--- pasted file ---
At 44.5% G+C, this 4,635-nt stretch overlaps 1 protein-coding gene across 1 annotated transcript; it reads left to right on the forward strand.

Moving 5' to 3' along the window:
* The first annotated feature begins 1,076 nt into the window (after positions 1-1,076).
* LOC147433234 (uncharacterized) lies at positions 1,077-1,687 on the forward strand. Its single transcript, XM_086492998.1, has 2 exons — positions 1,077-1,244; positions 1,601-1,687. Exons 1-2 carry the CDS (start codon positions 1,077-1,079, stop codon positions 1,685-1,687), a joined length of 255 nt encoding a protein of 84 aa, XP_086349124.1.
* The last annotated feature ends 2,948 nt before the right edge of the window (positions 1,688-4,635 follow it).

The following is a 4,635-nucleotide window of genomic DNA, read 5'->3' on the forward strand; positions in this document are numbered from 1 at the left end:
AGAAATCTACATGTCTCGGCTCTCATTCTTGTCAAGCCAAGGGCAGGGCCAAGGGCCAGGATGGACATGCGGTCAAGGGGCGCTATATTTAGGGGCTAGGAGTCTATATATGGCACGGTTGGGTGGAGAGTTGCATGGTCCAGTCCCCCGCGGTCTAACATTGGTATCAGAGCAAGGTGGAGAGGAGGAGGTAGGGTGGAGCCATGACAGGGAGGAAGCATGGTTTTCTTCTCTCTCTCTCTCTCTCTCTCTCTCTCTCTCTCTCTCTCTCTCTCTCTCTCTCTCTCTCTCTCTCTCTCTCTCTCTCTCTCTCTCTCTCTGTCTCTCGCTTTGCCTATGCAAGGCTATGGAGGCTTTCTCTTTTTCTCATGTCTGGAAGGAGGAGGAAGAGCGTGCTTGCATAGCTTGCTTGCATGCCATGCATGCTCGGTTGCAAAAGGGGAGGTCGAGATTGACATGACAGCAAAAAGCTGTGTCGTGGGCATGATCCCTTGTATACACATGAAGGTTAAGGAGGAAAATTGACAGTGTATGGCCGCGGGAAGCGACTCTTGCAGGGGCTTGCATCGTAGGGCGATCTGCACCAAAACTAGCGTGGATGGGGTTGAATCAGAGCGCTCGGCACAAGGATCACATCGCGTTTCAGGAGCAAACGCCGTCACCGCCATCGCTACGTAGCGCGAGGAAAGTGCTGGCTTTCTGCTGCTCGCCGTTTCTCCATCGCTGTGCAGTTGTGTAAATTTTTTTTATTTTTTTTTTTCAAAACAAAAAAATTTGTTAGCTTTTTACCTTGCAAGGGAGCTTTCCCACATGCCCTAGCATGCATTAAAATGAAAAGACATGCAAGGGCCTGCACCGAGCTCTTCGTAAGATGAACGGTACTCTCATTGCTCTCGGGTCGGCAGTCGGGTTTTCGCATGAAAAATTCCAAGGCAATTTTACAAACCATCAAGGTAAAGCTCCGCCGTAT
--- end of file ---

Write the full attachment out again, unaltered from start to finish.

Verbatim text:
At 44.5% G+C, this 4,635-nt stretch overlaps 1 protein-coding gene across 1 annotated transcript; it reads left to right on the forward strand.

Moving 5' to 3' along the window:
* The first annotated feature begins 1,076 nt into the window (after positions 1-1,076).
* LOC147433234 (uncharacterized) lies at positions 1,077-1,687 on the forward strand. Its single transcript, XM_086492998.1, has 2 exons — positions 1,077-1,244; positions 1,601-1,687. Exons 1-2 carry the CDS (start codon positions 1,077-1,079, stop codon positions 1,685-1,687), a joined length of 255 nt encoding a protein of 84 aa, XP_086349124.1.
* The last annotated feature ends 2,948 nt before the right edge of the window (positions 1,688-4,635 follow it).

The following is a 4,635-nucleotide window of genomic DNA, read 5'->3' on the forward strand; positions in this document are numbered from 1 at the left end:
AGAAATCTACATGTCTCGGCTCTCATTCTTGTCAAGCCAAGGGCAGGGCCAAGGGCCAGGATGGACATGCGGTCAAGGGGCGCTATATTTAGGGGCTAGGAGTCTATATATGGCACGGTTGGGTGGAGAGTTGCATGGTCCAGTCCCCCGCGGTCTAACATTGGTATCAGAGCAAGGTGGAGAGGAGGAGGTAGGGTGGAGCCATGACAGGGAGGAAGCATGGTTTTCTTCTCTCTCTCTCTCTCTCTCTCTCTCTCTCTCTCTCTCTCTCTCTCTCTCTCTCTCTCTCTCTCTCTCTCTCTCTCTCTCTCTCTCTCTCTGTCTCTCGCTTTGCCTATGCAAGGCTATGGAGGCTTTCTCTTTTTCTCATGTCTGGAAGGAGGAGGAAGAGCGTGCTTGCATAGCTTGCTTGCATGCCATGCATGCTCGGTTGCAAAAGGGGAGGTCGAGATTGACATGACAGCAAAAAGCTGTGTCGTGGGCATGATCCCTTGTATACACATGAAGGTTAAGGAGGAAAATTGACAGTGTATGGCCGCGGGAAGCGACTCTTGCAGGGGCTTGCATCGTAGGGCGATCTGCACCAAAACTAGCGTGGATGGGGTTGAATCAGAGCGCTCGGCACAAGGATCACATCGCGTTTCAGGAGCAAACGCCGTCACCGCCATCGCTACGTAGCGCGAGGAAAGTGCTGGCTTTCTGCTGCTCGCCGTTTCTCCATCGCTGTGCAGTTGTGTAAATTTTTTTTATTTTTTTTTTTCAAAACAAAAAAATTTGTTAGCTTTTTACCTTGCAAGGGAGCTTTCCCACATGCCCTAGCATGCATTAAAATGAAAAGACATGCAAGGGCCTGCACCGAGCTCTTCGTAAGATGAACGGTACTCTCATTGCTCTCGGGTCGGCAGTCGGGTTTTCGCATGAAAAATTCCAAGGCAATTTTACAAACCATCAAGGTAAAGCTCCGCCGTAT